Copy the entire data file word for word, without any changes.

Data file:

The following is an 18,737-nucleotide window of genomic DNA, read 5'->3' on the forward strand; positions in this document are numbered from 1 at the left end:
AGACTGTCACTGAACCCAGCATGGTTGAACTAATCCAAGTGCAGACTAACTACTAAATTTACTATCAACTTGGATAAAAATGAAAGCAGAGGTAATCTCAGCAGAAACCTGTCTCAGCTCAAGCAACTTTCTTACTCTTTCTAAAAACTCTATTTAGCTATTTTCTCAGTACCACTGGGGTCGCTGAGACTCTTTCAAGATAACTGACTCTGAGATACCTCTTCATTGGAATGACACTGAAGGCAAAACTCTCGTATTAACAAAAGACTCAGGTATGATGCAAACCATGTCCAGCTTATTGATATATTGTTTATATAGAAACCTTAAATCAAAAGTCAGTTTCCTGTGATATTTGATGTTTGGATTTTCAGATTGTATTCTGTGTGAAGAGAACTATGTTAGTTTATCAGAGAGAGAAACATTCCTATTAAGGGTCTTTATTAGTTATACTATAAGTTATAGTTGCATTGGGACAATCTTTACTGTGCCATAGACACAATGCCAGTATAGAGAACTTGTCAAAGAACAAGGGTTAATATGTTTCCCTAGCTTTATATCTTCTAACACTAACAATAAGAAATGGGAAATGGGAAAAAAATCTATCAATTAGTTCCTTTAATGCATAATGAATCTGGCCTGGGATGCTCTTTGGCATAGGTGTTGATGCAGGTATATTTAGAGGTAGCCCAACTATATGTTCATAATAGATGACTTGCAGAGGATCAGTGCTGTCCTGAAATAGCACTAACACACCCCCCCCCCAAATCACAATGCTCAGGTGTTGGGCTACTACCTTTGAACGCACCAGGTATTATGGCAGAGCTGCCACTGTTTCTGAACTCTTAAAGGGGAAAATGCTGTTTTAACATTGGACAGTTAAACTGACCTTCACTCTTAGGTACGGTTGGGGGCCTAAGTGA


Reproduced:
The following is an 18,737-nucleotide window of genomic DNA, read 5'->3' on the forward strand; positions in this document are numbered from 1 at the left end:
AGACTGTCACTGAACCCAGCATGGTTGAACTAATCCAAGTGCAGACTAACTACTAAATTTACTATCAACTTGGATAAAAATGAAAGCAGAGGTAATCTCAGCAGAAACCTGTCTCAGCTCAAGCAACTTTCTTACTCTTTCTAAAAACTCTATTTAGCTATTTTCTCAGTACCACTGGGGTCGCTGAGACTCTTTCAAGATAACTGACTCTGAGATACCTCTTCATTGGAATGACACTGAAGGCAAAACTCTCGTATTAACAAAAGACTCAGGTATGATGCAAACCATGTCCAGCTTATTGATATATTGTTTATATAGAAACCTTAAATCAAAAGTCAGTTTCCTGTGATATTTGATGTTTGGATTTTCAGATTGTATTCTGTGTGAAGAGAACTATGTTAGTTTATCAGAGAGAGAAACATTCCTATTAAGGGTCTTTATTAGTTATACTATAAGTTATAGTTGCATTGGGACAATCTTTACTGTGCCATAGACACAATGCCAGTATAGAGAACTTGTCAAAGAACAAGGGTTAATATGTTTCCCTAGCTTTATATCTTCTAACACTAACAATAAGAAATGGGAAATGGGAAAAAAATCTATCAATTAGTTCCTTTAATGCATAATGAATCTGGCCTGGGATGCTCTTTGGCATAGGTGTTGATGCAGGTATATTTAGAGGTAGCCCAACTATATGTTCATAATAGATGACTTGCAGAGGATCAGTGCTGTCCTGAAATAGCACTAACACACCCCCCCCCCAAATCACAATGCTCAGGTGTTGGGCTACTACCTTTGAACGCACCAGGTATTATGGCAGAGCTGCCACTGTTTCTGAACTCTTAAAGGGGAAAATGCTGTTTTAACATTGGACAGTTAAACTGACCTTCACTCTTAGGTACGGTTGGGGGCCTAAGTGA